Sayings associated with Newspapers
There are a few sayings often used whose origins are based in the newspaper styles and culture, such as:
“Today’s News becomes Tomorrow’s Wrapper.”
The phrase “today’s news becomes tomorrow’s newspaper wrappers” was banded around to stop cause for concern on particular stories that might be unfavourable to someone, for instance, celebrity topics.
The wrapper in this phrase refers to the British tradition of fish and chips, as it provides the image of someone using the newspaper to hold their food. There is something traditionally British about a couple on the sea front enjoy their fish and chips in newspaper, eating them with a wooden fork.
The reality is that papers are not on the shelf until infinity. If it is a daily paper, this will get replaced the following day by the next one. All unsold papers get returned and disposed of, so a fish and chip shop making use out of the papers is also an effective, albeit slightly unhygienic, recycling method.
The concept is more to stop focusing on news of today as tomorrow things will be different and this concept can apply in many other areas, for instance, all of the work stresses that people endure.
“No press is bad press.”
Another common saying is ‘no press is bad press,’ or ‘there is no such thing as bad publicity,’ mainly in the entertainment/arts arena, because for someone to get column inches written about them it means they remain active in the public’s consciousness. Add social media on top and debates that start as a result, and you are creating hype around a particular story which is seen as a good thing for that individual as it helps increase their status. It also helps with newspaper sales and website hits for the various press organisations.
Imagery associated with British Newspapers
An image that sticks in one’s mind when thinking back to old times of paper deliveries is that of a paperboy on a bike delivering papers. The papers would be rolled up and fastened with a rubber band, and the paperboy would throw them over the fence into someone’s garden or next to the front door,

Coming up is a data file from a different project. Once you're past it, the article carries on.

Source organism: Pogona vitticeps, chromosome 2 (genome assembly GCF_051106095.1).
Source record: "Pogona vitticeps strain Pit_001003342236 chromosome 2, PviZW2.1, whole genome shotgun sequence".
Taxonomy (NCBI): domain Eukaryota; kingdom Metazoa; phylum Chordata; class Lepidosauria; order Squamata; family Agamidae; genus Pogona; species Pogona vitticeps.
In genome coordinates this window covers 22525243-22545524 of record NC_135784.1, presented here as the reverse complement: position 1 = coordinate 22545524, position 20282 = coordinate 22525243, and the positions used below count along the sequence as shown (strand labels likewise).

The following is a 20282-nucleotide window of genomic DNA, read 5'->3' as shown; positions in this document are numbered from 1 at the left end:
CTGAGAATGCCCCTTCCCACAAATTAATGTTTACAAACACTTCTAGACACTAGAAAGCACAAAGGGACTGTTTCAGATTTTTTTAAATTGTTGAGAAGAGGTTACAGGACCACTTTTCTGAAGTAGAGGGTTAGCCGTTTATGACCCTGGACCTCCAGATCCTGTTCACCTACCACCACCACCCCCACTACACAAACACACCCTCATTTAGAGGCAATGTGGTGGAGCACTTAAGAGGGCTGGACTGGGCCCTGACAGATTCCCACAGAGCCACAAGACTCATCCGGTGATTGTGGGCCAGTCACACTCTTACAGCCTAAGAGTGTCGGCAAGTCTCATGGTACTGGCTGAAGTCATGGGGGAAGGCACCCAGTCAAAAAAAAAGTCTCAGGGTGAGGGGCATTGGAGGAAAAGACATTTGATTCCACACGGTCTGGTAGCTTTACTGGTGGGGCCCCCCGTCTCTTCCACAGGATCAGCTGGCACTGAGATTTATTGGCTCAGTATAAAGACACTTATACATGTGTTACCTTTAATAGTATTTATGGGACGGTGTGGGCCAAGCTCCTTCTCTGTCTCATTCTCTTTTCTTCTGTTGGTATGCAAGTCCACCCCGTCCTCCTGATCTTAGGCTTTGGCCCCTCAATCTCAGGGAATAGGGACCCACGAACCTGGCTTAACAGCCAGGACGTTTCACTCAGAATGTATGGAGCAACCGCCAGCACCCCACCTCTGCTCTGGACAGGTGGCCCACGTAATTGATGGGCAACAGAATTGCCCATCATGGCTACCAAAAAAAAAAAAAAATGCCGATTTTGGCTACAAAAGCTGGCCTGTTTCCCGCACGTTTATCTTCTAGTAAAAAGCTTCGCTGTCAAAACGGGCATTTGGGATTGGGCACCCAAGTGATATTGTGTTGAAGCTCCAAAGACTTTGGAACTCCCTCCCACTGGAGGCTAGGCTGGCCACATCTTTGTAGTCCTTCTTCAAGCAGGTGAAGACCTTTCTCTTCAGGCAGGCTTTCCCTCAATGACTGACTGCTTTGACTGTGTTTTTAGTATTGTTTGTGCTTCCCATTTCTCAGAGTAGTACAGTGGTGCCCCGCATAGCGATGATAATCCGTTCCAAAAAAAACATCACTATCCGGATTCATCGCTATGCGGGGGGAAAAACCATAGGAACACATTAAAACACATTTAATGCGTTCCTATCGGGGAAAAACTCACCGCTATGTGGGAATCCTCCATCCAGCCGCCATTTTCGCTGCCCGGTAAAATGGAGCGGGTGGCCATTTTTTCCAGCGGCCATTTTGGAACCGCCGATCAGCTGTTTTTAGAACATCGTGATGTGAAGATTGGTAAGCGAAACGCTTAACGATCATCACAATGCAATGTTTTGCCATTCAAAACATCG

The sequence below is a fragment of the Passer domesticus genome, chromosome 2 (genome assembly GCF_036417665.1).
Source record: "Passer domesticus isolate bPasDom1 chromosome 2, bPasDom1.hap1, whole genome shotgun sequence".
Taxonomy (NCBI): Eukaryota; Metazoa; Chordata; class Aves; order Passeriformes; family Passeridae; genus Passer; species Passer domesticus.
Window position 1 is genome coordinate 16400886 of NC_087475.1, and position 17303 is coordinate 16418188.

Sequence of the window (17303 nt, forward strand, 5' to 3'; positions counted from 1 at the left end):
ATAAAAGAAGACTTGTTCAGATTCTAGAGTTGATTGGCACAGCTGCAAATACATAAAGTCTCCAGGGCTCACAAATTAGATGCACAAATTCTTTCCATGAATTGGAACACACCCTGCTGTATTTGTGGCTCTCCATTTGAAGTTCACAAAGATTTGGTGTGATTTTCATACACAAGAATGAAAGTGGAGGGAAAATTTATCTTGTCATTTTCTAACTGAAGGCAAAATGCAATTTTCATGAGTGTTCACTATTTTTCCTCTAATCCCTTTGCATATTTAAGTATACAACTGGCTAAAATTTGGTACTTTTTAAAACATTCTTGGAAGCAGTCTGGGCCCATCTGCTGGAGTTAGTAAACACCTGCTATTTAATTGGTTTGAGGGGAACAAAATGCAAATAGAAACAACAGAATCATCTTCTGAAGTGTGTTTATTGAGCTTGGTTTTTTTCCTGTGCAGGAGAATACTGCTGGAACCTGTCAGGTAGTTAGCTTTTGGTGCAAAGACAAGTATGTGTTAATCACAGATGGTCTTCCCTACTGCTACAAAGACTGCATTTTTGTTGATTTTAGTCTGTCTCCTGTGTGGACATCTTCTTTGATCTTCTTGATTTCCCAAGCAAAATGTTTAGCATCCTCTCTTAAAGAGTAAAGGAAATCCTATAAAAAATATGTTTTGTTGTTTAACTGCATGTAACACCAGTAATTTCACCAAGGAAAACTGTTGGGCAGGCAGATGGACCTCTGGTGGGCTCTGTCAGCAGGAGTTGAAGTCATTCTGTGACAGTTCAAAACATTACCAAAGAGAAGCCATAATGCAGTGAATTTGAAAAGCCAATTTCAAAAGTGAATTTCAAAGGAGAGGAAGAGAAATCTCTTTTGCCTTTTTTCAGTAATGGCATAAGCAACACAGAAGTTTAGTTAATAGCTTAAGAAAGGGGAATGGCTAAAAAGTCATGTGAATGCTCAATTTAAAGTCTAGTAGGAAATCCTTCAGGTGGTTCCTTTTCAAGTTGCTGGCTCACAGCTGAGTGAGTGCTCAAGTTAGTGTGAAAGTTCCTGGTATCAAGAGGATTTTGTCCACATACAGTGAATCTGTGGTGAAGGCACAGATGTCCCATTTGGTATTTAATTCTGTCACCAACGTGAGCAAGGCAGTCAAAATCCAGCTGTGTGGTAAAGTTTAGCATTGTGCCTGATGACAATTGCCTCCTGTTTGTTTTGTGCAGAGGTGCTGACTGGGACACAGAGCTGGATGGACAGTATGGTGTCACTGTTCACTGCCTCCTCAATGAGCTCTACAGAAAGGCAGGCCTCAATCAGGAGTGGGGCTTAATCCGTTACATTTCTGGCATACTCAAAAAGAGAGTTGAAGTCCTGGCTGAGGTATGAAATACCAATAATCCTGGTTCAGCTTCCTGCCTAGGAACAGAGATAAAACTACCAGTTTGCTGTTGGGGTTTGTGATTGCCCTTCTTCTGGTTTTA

Paper rounds still exist today, mainly in rural areas where customers might not be able to get out and about as easily. They usually happen before school as schoolchildren often do this as their first job. It is a way of getting some extra pocket money, and it is especially handy for the newsagents who employ them as they are taking on someone in the area who is familiar with the roads and streets. Regular customers subscribe to the paper in print form in this way. They would get postponed while customers go on holiday and then usually resume on their return.
Some traditions stick with the British as well, one of which being reading the paper with your morning cup of English tea. Even on holiday, this tradition is hard to shake off by some, even if that means paying a much higher rate due to extortionate export/import costs. It also means waiting a bit longer for the news. This would not necessarily be an issue to someone who breaks with tradition and can access the news online, but for the older generation, this is not an image you would expect to see. For the younger generation, it is, as they are rarely not on their phones, and this is a normal sight.
A Thirst for Gossip & News
The phrase ‘Extra Extra, Read all about it!’ came as a result of extra, often breaking, news being exclaimed after an edition had already been published and disseminated. It does conjure up the image of your local paper stockist signaling to the masses, in a ‘roll up, roll up’ way, to come and read the latest news. Today, there are numerous ‘breaking news’ Twitter accounts that will update their feed every minute, ensuring that their followers receive the most recent news via app notifications. Receiving news in this way is a popular method today, and more and more people are recognising the ease in which these applications and notifications can be set up.